Wednesday, February 23, 2005

Can Americans learn something from the Japanese about entertaining kids?

It amazes me how entertainment businesses are constantly bemoaning how tough it is to get American kids interested in their products and as a result disappoint investors looking for growth. A major complaint is that kids are getting older, younger--known in the trade as "kagoy," meaning kids are moving up the age scale in their consumption of entertainment. Moreover, new ideas have a tougher time of breaking through because of the recalcitrance of companies to take risks in the face of competition from big box retailers and the internet. What products that are made can be categorized as either licensed collaborations or retro goods dusted off for a new generation. Is it no wonder that kids find what is being sold as boring and mediocre? The NY Times illustrates how toy manufacturers have fallen into this trap.

Now take a look at the strategies of Japanese companies. Despite being in a depressed economy for over a decade, Japan successfully exports its entertainment goods into the hands of American consumers, especially kids and young adults. Whether the products are manga, anime, video games, toys, or trading cards Americans have sought out Japanese companies for new and interesting products over American companies despite vast cultural differences between the two nations. To be fair, the amount of revenue Japanese companies and US importers earn is still a small share of overall entertainment expenditures, but it is growing at a faster clip than most American firms in the industry.

Why are consumers buying Japaneses goods over American goods? Two possibilities come to mind.

First, for the most part Japanese companies are constantly putting out new products and retiring old products, while refining along the way. What I mean by this is that creators often decide to retire older products despite being still viable in the marketplace because they feel it has run its course and to make room for new products. Particularly this is evident in manga and anime which often the authors and directors have a specific story to tell and after that just ends. American companies in contrast often push the product until it completely exhaust consumers. How many different iterations of Barbie does there need to be? However, companies like Pixar do invest in new ideas and has been well received by consumers. Even those Japanese companies that do reuse their older properties like Bandai with Gundam put in an effort introducing new angles and concepts into the basic formula.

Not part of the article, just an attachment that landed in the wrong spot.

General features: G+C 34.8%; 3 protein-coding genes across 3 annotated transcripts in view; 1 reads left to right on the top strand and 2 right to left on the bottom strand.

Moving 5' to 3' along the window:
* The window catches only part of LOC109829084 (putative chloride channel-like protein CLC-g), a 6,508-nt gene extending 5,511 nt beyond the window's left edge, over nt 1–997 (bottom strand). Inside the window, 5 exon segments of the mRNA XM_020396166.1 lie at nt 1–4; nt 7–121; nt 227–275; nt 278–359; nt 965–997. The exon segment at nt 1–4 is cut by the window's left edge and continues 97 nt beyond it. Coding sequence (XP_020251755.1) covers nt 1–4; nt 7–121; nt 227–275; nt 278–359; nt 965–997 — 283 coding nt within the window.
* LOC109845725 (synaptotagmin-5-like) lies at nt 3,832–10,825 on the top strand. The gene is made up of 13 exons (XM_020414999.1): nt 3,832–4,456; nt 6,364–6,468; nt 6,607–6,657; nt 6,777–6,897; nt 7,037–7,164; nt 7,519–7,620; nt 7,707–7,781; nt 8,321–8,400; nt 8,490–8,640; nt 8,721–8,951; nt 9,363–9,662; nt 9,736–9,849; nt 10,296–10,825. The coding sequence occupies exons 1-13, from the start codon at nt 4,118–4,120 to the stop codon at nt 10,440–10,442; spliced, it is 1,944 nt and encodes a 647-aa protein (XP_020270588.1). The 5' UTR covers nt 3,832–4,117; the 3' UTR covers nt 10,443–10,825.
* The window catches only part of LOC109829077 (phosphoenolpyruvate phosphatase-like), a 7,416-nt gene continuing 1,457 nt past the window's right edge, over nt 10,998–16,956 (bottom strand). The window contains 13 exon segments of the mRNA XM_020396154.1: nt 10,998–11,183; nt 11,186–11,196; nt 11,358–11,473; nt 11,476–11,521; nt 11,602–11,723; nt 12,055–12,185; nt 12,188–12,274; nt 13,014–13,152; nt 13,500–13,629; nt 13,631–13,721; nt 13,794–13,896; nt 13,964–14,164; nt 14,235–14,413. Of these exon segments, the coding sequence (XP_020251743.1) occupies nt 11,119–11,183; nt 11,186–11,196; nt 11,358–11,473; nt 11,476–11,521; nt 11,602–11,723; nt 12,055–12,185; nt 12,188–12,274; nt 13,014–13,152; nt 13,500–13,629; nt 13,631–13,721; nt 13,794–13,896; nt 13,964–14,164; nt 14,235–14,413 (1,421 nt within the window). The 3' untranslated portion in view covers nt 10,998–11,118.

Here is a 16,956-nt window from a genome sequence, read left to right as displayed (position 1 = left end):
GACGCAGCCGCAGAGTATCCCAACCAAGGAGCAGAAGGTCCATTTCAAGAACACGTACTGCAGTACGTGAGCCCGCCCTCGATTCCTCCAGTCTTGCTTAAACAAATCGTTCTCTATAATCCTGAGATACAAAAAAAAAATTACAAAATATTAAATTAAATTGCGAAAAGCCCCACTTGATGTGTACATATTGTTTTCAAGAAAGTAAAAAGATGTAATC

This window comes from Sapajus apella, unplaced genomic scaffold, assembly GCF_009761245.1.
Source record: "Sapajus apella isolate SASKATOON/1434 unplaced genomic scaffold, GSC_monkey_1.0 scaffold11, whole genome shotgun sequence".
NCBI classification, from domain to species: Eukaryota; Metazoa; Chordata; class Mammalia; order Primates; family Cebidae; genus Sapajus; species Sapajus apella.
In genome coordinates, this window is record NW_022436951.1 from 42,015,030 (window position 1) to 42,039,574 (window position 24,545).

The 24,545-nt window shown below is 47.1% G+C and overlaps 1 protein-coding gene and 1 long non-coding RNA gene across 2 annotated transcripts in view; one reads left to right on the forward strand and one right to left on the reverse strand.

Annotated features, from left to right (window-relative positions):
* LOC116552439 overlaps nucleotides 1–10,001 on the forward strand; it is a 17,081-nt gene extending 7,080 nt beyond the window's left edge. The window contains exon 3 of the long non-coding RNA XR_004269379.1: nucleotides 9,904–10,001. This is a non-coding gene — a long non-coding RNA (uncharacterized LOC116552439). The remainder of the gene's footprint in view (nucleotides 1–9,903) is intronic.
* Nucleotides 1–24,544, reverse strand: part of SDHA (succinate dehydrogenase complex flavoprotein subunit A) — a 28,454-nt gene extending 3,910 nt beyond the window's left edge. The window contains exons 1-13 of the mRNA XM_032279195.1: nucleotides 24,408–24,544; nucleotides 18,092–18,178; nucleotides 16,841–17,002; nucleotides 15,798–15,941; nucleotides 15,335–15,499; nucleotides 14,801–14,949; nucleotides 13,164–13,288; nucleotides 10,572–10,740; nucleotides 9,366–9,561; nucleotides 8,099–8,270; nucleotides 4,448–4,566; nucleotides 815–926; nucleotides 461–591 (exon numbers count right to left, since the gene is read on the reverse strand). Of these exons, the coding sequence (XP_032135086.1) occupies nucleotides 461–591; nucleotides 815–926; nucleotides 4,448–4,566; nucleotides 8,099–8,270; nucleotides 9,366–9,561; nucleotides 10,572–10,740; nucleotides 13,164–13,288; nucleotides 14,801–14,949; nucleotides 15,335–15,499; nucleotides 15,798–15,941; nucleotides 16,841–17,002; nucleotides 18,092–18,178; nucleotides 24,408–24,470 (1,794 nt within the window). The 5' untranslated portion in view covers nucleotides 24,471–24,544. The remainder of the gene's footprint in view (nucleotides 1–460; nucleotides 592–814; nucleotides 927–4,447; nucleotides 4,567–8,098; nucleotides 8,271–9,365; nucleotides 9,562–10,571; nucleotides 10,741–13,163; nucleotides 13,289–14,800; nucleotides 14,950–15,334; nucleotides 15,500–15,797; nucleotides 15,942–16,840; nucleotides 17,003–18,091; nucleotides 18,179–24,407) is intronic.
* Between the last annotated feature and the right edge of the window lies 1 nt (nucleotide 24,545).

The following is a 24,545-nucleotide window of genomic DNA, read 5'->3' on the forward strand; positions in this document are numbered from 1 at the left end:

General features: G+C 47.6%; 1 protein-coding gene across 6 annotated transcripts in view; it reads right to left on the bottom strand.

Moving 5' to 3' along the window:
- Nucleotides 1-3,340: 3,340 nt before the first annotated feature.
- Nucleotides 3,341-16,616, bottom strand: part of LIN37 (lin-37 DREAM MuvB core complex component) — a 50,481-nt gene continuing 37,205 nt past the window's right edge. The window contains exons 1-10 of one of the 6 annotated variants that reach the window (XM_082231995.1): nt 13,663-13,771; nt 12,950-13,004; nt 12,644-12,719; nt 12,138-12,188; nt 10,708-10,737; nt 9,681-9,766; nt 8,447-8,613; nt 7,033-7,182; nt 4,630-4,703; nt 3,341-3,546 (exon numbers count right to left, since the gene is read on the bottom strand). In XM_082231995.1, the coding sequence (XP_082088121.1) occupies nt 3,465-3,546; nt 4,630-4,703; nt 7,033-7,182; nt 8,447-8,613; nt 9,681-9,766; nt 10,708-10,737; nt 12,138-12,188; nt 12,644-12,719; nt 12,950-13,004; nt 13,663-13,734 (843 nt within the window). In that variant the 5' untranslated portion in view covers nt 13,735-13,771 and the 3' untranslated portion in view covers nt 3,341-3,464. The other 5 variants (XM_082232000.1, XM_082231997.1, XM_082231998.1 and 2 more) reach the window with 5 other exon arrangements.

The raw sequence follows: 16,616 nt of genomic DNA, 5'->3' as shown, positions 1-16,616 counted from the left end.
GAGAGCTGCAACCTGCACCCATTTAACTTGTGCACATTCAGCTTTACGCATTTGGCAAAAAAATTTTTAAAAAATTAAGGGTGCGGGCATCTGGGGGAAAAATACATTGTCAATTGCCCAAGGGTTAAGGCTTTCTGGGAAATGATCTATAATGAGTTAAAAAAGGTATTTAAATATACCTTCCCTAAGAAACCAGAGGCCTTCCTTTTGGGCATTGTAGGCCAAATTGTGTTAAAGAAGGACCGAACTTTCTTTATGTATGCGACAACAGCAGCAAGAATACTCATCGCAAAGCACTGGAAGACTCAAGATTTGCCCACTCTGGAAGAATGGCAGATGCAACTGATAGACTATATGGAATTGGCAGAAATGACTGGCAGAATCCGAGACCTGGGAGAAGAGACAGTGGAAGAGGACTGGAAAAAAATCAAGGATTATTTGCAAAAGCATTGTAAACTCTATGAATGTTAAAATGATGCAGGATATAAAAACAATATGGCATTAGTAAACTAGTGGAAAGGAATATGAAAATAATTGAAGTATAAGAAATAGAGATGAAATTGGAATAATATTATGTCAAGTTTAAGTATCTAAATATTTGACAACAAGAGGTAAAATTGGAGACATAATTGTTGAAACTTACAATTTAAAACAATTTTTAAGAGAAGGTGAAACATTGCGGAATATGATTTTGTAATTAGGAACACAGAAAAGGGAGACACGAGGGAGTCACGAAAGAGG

Second, Japanese companies use a multi-prong strategy in marketing their products. They develop a brand that can be sold as comic books, animation, video games, and toys that complement each channel. However, the ideas of the creator is always the selling point, not a team of marketers. Typically a company teams up with a popular manga artist to roll out new products from that property: an animation series, a toy line, and a video game. But a hot property in the form of an anime series or video game can be the originating point for outgrowth. While some large companies, notably Disney, have been able to leverage their brands into many entertainment venues, others like Mattel and Time-Warner have been at most been able to penetrate only one or two venues and often at great marketing expense.

Just like American auto executives had to visit Japanese companies to learn just-in-time manufacturing, American executives might want to visit Japanese entertainment firms to find out how they make and market products that attract and retain young customers.